For another week the world’s eyes will remain on the Sochi Winter Olympics where fearless winter athletes from around the world are jumping off mountains on skis, hurtling down tunnels of ice on tiny sleds, or throwing glittering lady ice skaters high in the air. With our eyes so resolutely fixed on the tall white mountains around Sochi, it is easy to ignore the region’s dominant feature, the huge meromictic body of water which surrounds Sochi—the Black Sea. The word “meromictic” describes a body of water in which the layers do not mix. This means the depths of the Black Sea are oxygen free. The sea’s anaerobic depths are largely free of light or life: the majority of the Black Sea is truly a black sea, dark and dead.
Yet the sea has an incredibly rich cultural tradition: for thousands of years it has been ringed by Greek, Roman, Byzantine, Slavic, Turkish, Georgian, and Russian cities. Merchant convoys and navies sailed upon the Black Sea through all of this time. Whenever some Byzantine courtier screwed up beyond belief, he was sent in to exile at Cherson—the hellish end of the world for the Greeks (which would ironically become the most popular tourist destination for good Soviets). Turks purchased goods from Russia across the water. The Silk Road ended at the Black Sea ports to the East. Through all of these different eras, ships were lost to storms, battles, and the perils of sailing. Hundreds (or thousands) of ships from different eras have sunk into the depths of the Black Sea and then vanished from human memory. In other marine environments, these wooden ships would rot or be eaten by various boring creatures, but the Black Sea is lifeless below a certain depth. The wrecks of countless ships from millennia are waiting at the bottom in shockingly good condition.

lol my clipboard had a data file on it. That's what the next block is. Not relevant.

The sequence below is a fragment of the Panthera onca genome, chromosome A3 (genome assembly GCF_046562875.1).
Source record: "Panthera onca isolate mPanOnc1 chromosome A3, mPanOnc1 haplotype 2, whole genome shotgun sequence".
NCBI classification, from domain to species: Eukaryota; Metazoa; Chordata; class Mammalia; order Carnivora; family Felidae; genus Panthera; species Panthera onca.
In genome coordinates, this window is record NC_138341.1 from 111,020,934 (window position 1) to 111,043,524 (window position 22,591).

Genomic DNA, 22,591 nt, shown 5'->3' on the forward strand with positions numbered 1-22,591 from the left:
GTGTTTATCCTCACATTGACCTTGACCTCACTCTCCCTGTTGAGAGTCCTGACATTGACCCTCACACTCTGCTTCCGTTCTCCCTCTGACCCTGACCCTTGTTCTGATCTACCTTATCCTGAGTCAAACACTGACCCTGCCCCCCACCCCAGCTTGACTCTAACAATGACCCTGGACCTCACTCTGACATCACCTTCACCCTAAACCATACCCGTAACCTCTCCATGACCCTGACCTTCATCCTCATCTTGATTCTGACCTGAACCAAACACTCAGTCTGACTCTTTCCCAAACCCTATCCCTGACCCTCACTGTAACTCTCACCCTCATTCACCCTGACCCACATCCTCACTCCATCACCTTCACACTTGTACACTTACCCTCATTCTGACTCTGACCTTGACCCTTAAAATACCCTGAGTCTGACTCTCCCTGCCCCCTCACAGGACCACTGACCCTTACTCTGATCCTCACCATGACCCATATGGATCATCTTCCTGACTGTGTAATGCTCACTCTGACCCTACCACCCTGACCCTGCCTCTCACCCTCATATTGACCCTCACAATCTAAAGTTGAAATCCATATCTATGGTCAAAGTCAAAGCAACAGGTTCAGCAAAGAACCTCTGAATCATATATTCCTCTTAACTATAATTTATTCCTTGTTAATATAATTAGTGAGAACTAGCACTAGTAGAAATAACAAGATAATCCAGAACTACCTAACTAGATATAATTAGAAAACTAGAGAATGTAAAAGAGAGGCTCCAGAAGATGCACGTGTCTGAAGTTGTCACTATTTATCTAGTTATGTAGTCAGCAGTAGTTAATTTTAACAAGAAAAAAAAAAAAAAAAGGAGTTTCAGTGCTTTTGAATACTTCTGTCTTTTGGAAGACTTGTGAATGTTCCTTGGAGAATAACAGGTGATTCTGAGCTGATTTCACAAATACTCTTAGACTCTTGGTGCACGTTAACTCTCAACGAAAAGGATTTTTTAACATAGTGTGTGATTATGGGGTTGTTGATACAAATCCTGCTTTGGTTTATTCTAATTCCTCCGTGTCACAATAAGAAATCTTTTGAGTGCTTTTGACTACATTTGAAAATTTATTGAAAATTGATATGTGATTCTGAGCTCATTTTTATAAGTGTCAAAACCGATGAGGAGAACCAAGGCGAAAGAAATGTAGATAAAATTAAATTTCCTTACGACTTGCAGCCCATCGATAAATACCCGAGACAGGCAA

Early in the 2000s, the great marine adventurer and explorer, Robert Ballard came to the Black Sea in order to see if it was indeed the rich historical treasure trove which oceanographers and archeologists speculate. His team quickly discovered the wreck of a sixth-century Byzantine merchant ship found in the Black Sea’s anoxic waters at a depth of 325 meters. Known as Sinop D, the ship was in shockingly pristine condition. The timbers it was made of had not deteriorated–indeed, carved details could still be easily made out. Dr. Ballard vowed to bring the wreck to the surface and restore the ancient ship, but so far, the ancient craft remains where it sank so long ago. Just imagine all of the other amazing, pristine ship wrecks that are also out there! How does one get into Black Sea Archaeology?